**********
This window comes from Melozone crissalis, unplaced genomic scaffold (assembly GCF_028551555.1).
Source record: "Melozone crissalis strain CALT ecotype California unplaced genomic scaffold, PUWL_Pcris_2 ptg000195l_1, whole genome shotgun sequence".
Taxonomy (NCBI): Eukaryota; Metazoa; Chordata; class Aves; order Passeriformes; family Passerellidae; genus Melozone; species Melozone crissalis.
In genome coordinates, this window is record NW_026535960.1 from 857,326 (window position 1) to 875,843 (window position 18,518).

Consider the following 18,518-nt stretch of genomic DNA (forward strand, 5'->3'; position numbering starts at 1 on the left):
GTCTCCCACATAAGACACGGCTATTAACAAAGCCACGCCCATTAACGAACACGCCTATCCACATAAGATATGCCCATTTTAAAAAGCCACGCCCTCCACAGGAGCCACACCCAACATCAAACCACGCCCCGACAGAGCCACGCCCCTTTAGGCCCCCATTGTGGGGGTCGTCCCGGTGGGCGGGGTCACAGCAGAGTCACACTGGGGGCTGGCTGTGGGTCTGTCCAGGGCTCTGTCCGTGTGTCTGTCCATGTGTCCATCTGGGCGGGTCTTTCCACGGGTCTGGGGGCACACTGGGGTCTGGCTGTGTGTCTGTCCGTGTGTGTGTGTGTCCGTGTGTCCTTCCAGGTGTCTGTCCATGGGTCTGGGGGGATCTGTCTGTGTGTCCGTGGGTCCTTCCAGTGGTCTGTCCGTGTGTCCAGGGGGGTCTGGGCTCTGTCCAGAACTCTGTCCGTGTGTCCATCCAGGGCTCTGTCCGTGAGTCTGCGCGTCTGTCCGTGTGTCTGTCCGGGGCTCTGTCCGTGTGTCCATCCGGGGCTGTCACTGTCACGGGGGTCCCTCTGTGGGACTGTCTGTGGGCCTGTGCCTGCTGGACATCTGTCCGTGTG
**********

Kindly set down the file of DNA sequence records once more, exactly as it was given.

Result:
This window comes from Melozone crissalis, unplaced genomic scaffold (assembly GCF_028551555.1).
Source record: "Melozone crissalis strain CALT ecotype California unplaced genomic scaffold, PUWL_Pcris_2 ptg000195l_1, whole genome shotgun sequence".
Taxonomy (NCBI): Eukaryota; Metazoa; Chordata; class Aves; order Passeriformes; family Passerellidae; genus Melozone; species Melozone crissalis.
In genome coordinates, this window is record NW_026535960.1 from 857,326 (window position 1) to 875,843 (window position 18,518).

Consider the following 18,518-nt stretch of genomic DNA (forward strand, 5'->3'; position numbering starts at 1 on the left):
GTCTCCCACATAAGACACGGCTATTAACAAAGCCACGCCCATTAACGAACACGCCTATCCACATAAGATATGCCCATTTTAAAAAGCCACGCCCTCCACAGGAGCCACACCCAACATCAAACCACGCCCCGACAGAGCCACGCCCCTTTAGGCCCCCATTGTGGGGGTCGTCCCGGTGGGCGGGGTCACAGCAGAGTCACACTGGGGGCTGGCTGTGGGTCTGTCCAGGGCTCTGTCCGTGTGTCTGTCCATGTGTCCATCTGGGCGGGTCTTTCCACGGGTCTGGGGGCACACTGGGGTCTGGCTGTGTGTCTGTCCGTGTGTGTGTGTGTCCGTGTGTCCTTCCAGGTGTCTGTCCATGGGTCTGGGGGGATCTGTCTGTGTGTCCGTGGGTCCTTCCAGTGGTCTGTCCGTGTGTCCAGGGGGGTCTGGGCTCTGTCCAGAACTCTGTCCGTGTGTCCATCCAGGGCTCTGTCCGTGAGTCTGCGCGTCTGTCCGTGTGTCTGTCCGGGGCTCTGTCCGTGTGTCCATCCGGGGCTGTCACTGTCACGGGGGTCCCTCTGTGGGACTGTCTGTGGGCCTGTGCCTGCTGGACATCTGTCCGTGTG